Identity politics is approaching its own choke point. It’s running out of other people.

The theme of intersectionality is that everyone is privileged and everyone is oppressed. The choke point of identity politics is being hidden behind complex formulas that openly stigmatize all white people and all men, but that’s the bait that actually and ultimately lines up everyone for privilege redistribution.

The war on ‘whiteness’, a racist academic construct, is the identity politics equivalent of the denunciations of the middle class. The ‘white privilege’ slogan makes it clear that the left isn’t just coming for a small indefensible minority (which is where the left always starts its lynch mob), but for a narrow and envied majority. White people in identity politics, like the middle class in economics, are the choke point where the seductive 1 percent lie gives way to the lesser lie that splits society apart.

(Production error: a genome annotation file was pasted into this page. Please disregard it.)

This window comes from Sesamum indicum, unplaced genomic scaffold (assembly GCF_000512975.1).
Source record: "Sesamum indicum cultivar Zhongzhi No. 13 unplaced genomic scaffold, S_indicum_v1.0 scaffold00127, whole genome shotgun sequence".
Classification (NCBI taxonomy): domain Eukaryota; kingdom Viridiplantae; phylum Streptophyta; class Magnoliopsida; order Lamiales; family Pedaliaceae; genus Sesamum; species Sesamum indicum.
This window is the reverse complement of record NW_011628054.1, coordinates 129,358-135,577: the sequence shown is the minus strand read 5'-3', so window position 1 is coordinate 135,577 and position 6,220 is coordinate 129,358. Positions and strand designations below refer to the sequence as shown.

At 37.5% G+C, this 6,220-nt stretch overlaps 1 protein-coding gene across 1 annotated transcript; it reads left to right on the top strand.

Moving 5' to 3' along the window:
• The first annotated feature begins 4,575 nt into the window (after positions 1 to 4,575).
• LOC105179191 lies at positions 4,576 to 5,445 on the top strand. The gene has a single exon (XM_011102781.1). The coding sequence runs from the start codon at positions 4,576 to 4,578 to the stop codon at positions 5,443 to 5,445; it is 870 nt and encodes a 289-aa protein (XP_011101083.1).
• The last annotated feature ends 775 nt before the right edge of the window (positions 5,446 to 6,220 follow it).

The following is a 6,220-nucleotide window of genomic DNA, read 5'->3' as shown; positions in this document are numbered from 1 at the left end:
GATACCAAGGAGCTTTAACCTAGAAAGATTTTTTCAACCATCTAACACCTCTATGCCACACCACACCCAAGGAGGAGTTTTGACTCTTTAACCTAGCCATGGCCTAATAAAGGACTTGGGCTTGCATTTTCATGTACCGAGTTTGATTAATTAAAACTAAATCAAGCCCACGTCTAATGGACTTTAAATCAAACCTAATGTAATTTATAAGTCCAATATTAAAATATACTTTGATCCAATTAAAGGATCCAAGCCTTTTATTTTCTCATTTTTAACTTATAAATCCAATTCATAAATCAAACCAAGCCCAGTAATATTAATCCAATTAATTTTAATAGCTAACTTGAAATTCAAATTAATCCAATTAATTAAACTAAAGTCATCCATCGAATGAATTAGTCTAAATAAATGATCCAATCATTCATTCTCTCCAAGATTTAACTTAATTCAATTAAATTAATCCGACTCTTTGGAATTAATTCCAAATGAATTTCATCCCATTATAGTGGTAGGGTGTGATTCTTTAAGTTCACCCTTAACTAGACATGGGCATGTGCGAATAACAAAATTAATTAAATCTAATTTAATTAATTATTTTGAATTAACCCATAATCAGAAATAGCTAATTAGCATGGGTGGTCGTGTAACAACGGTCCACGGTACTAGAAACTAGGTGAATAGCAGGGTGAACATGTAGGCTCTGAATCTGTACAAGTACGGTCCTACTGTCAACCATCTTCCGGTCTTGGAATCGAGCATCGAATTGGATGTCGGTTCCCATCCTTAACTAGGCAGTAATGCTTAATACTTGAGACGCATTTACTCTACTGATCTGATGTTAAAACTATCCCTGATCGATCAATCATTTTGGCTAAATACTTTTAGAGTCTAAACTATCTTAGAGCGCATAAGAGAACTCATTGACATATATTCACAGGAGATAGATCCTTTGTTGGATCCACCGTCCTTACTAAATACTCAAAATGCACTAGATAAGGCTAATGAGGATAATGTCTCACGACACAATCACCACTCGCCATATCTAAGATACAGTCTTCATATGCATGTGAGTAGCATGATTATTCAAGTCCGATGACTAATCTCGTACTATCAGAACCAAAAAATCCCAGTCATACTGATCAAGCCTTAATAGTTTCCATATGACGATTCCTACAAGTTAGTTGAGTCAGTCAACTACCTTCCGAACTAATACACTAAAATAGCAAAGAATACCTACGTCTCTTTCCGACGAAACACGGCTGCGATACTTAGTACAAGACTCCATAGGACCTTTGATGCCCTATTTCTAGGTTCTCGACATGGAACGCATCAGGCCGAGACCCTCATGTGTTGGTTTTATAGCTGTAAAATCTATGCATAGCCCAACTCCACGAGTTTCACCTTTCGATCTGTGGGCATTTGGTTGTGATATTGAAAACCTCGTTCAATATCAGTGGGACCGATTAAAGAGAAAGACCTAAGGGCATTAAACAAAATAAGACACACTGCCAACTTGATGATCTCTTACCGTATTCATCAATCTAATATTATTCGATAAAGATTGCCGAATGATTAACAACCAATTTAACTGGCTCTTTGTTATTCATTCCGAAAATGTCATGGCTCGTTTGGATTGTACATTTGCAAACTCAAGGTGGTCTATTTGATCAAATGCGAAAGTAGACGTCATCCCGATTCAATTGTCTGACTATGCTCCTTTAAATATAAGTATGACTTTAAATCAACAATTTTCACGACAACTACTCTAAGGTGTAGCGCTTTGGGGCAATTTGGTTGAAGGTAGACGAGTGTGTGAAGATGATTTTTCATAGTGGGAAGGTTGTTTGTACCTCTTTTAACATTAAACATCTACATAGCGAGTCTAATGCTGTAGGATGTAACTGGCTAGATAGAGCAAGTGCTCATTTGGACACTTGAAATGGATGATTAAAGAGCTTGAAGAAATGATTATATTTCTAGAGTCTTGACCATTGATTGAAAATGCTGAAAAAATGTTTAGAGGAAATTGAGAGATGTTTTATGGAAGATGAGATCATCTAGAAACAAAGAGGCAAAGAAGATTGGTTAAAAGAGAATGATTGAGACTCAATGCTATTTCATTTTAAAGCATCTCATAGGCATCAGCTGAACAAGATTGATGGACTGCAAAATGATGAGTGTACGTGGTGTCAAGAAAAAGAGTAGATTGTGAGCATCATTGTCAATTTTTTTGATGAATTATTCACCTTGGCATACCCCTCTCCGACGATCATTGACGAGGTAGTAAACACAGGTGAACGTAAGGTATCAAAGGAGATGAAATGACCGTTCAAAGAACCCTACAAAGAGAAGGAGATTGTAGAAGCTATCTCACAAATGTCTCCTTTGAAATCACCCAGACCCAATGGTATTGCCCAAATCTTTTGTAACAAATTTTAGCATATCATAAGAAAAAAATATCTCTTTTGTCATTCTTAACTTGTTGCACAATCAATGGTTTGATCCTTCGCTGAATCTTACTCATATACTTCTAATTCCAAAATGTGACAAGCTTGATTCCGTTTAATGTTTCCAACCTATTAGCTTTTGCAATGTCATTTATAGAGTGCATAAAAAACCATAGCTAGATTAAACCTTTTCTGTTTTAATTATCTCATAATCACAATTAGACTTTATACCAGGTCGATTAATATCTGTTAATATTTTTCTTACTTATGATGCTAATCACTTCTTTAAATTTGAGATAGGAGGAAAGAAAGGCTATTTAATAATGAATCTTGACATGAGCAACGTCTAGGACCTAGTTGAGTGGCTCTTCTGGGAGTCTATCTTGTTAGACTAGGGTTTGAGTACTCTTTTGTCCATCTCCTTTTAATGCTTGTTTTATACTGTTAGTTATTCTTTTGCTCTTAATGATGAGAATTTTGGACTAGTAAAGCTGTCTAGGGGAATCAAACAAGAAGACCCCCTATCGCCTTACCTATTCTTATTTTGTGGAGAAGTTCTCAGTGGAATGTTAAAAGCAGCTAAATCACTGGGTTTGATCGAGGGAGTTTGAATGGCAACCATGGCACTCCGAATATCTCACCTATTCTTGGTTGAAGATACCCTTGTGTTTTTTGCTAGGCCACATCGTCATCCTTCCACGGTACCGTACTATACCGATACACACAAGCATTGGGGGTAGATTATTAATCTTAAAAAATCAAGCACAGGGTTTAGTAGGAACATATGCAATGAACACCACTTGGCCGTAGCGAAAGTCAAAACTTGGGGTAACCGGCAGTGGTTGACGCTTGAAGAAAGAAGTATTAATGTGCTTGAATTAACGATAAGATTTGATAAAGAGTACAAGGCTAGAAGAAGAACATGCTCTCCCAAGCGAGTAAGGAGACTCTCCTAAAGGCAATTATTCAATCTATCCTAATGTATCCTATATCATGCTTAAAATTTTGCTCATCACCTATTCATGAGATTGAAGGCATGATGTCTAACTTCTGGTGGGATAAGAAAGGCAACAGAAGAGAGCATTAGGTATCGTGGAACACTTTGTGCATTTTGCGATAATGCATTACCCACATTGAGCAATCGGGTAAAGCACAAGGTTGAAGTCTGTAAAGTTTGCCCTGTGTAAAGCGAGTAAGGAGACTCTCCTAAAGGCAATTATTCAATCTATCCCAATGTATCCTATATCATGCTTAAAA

Intersectionality is the identity politics equivalent of Bolshevism. Inside its rhetoric and formulas is the final and fatal truth that it isn’t merely a narrow minority that must be dispossessed, but everyone. It’s not only a small minority or even a majority that is guilty. Everyone is oppressive. Everyone is guilty.

Universal guilt is the jagged hook waiting at the end of the shiny lure. The left educates its marks into resenting easy targets and then expands that resentment into circles that eventually encompass our entire society. No race, class or gender is truly exempt. Eventually, the purges even reach the acolytes of the left. Just ask the old Bolsheviks of the USSR or the leftist media heads rolling under #MeToo.